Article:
Bowlers connect for 300 to bring total to 50 at 2022 USBC Open Championships

(pictured above: Ron Davis from Orland Park, Illinois)

LAS VEGAS - The lanes at the South Point Bowling Plaza were hotter than the desert in July on Friday at the 2022 United States Bowling Congress Open Championships, with two more bowlers wrapping the day with 300 games.

After one 300 and a pair of 800 sets during Friday's morning squads, Ron Davis of Orland Park, Illinois, rolled the 49th 300 of this year's USBC Open Championships during his team event. Later in the day, Horacio Arevalo-Perez of Orlando, Florida, tacked on the 50th perfect game of the 129-day event during his singles competition.

The 2022 event now ranks fourth for the most 300s during a single event. The record for perfect games is 64 at the 2002 event in Billings, Montana. In 2011, 52 bowlers connected for 300, and 51 bowlers rolled 300 at the 1993 event.

Competing in his 29th Open Championships, Davis heated things up during his third game of team competition. The day started cold for Davis, however, who rolled games of 154 and 147 before starting his string of 12 strikes in a row for his first 300 at the event for a 601 series.

"I had such a hard time getting loose today," Davis said. "My tempo was really bad in the first two games, and I needed to slow down."

Davis added that his teammate, Ronnie Horton, kept saying, "Be gentle with the shot."

The 58-year-old right-hander, who is recovering from a strained muscle in his right forearm that almost kept him out of this year's event, did manage to slow down before the strikes started to come.

Davis was competing as part of the Armstrong Printing 2 team of Naperville, Illinois, and he thinks that after throwing his first 300 at the Open Championships, he now belongs. His final game helped push the team to a 3,229 total at the Bowling Plaza on Friday.

"I kind of fit in with the rest of my teammates now," said Davis, who is a member of the Chicagoland and Illinois State USBC Halls of Fame. "I bowl with a couple of champions like Liz Johnson, who is part of our two-team group. Liz has every title known to mankind. Now, I fit in with them a little bit."

Speaking of champions, Davis' father, Therm, also is a previous winner at the Open Championships, capturing the Classic Team title in 1968.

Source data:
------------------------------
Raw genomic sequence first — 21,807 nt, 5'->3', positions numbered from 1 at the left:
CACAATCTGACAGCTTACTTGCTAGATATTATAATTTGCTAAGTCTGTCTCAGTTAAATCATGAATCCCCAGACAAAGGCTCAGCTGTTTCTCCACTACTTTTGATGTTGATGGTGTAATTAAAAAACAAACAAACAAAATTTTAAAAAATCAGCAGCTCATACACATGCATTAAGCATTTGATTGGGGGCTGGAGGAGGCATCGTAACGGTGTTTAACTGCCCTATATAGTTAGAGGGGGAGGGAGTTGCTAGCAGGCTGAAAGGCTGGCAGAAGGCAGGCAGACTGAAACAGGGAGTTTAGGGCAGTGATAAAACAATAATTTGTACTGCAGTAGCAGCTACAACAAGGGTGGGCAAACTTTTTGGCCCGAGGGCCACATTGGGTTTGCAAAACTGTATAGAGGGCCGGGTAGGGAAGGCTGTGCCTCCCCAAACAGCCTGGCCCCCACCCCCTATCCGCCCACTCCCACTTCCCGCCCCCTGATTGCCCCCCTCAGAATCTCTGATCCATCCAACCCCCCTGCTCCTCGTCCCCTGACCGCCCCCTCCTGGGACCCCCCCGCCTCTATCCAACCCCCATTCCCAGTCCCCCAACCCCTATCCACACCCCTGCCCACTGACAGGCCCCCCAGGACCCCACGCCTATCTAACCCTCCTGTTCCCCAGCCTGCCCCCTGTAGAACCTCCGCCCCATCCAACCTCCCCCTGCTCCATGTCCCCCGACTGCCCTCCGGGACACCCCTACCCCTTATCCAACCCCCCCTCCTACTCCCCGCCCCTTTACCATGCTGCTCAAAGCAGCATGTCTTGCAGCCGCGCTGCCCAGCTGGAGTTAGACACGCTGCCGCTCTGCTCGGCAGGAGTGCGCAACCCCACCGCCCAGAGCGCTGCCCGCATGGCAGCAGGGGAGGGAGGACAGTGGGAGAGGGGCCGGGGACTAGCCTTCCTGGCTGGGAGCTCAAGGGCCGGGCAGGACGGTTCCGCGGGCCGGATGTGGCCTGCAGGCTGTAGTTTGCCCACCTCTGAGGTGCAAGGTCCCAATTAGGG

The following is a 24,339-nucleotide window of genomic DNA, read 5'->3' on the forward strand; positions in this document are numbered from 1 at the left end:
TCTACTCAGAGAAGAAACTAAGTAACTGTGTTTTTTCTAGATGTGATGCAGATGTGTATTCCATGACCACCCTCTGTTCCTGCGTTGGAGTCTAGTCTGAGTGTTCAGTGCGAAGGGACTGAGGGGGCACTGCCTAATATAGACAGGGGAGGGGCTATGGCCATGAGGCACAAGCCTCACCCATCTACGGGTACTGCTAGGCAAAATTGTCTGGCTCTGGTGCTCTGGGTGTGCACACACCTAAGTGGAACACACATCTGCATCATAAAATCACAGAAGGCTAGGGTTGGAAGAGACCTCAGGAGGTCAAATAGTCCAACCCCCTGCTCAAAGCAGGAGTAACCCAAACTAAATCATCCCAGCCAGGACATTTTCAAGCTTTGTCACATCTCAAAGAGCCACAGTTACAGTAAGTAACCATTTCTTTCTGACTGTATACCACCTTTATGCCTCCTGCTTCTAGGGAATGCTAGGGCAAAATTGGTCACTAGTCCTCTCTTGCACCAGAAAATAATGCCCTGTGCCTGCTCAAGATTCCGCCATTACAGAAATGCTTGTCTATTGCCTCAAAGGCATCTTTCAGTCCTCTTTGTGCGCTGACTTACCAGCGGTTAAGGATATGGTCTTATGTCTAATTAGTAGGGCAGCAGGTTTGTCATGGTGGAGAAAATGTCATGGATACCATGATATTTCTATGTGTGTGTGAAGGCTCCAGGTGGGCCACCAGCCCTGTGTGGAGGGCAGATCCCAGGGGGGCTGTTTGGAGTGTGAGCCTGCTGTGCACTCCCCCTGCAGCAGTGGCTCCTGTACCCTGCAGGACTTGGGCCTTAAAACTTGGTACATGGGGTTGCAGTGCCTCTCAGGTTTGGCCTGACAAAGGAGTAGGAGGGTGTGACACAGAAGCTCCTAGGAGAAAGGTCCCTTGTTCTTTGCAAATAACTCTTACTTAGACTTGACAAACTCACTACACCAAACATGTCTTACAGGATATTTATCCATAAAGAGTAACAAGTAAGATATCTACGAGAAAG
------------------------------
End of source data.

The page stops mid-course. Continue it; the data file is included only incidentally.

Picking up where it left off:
"I never bowled with him back then because I was young, and I wasn't good enough to bowl on his team," Davis said. "My family does have a history here."

Now Davis, like his father, is part of Open Championships history as well.

Horacio Arevalo-Perez at 2022 USBC Open ChampionshipsThe 50th 300 of the 2022 Open Championships belongs to a first-time participant in Arevalo-Perez.

The 49-year-old right-hander was one of the most excited bowlers to throw a perfect game at this year's event. After he threw his 12th consecutive strike, he jumped for joy before his wife jumped into his arms as they shared the moment together on the lanes, complete with flowing tears.

Until a couple of weeks ago, Arevalo-Perez didn't even know he was going to be competing this week at the South Point Bowling Plaza. In the 12th hour, he was asked to join a group from Orlando.

"When I was asked, I told my wife that I love bowling and watch big tournaments all the time on TV, so let's go," Arevalo-Perez said. "I thought it would just be nice. I had no hope to do anything here."

Arevalo-Perez was ever mistaken. He started his singles set with 245 before rolling 300 in Game 2, and he finished with 211 for a 756 series in Regular Singles. He also added 549 in doubles and 541 in team for an all-events total of 1,846.

Alex George of Wichita, Kansas, leads Regular Singles with 848, and Brian Waliczek of Frankenmuth, Michigan, leads Regular All-Events with 2,241.

When the first-time tournament competitor stepped on the lanes for his 10th frame in Game 2, he had many feelings going through his mind and body.

"I was thinking about my wife and all the people watching," Arevalo-Perez explained. "I didn't feel my legs on the first shot. On the second, I didn't feel my arms. Then, I don't even remember the third shot. I just watched the pins fall."

Arevalo-Perez said this was the highlight of all his years in the sport, adding that prior to his appearance at the Open Championships, he had never bowled in any tournaments.

"I have the love for the game but never thought I had the mental game," Arevalo-Perez said.

While this was his first Open Championships, Arevalo-Perez is sure it won't be his last.

"I will never miss one now," he said. "I loved when I saw the people with 25 and 30 years get announced. I told my wife we have a new tradition."

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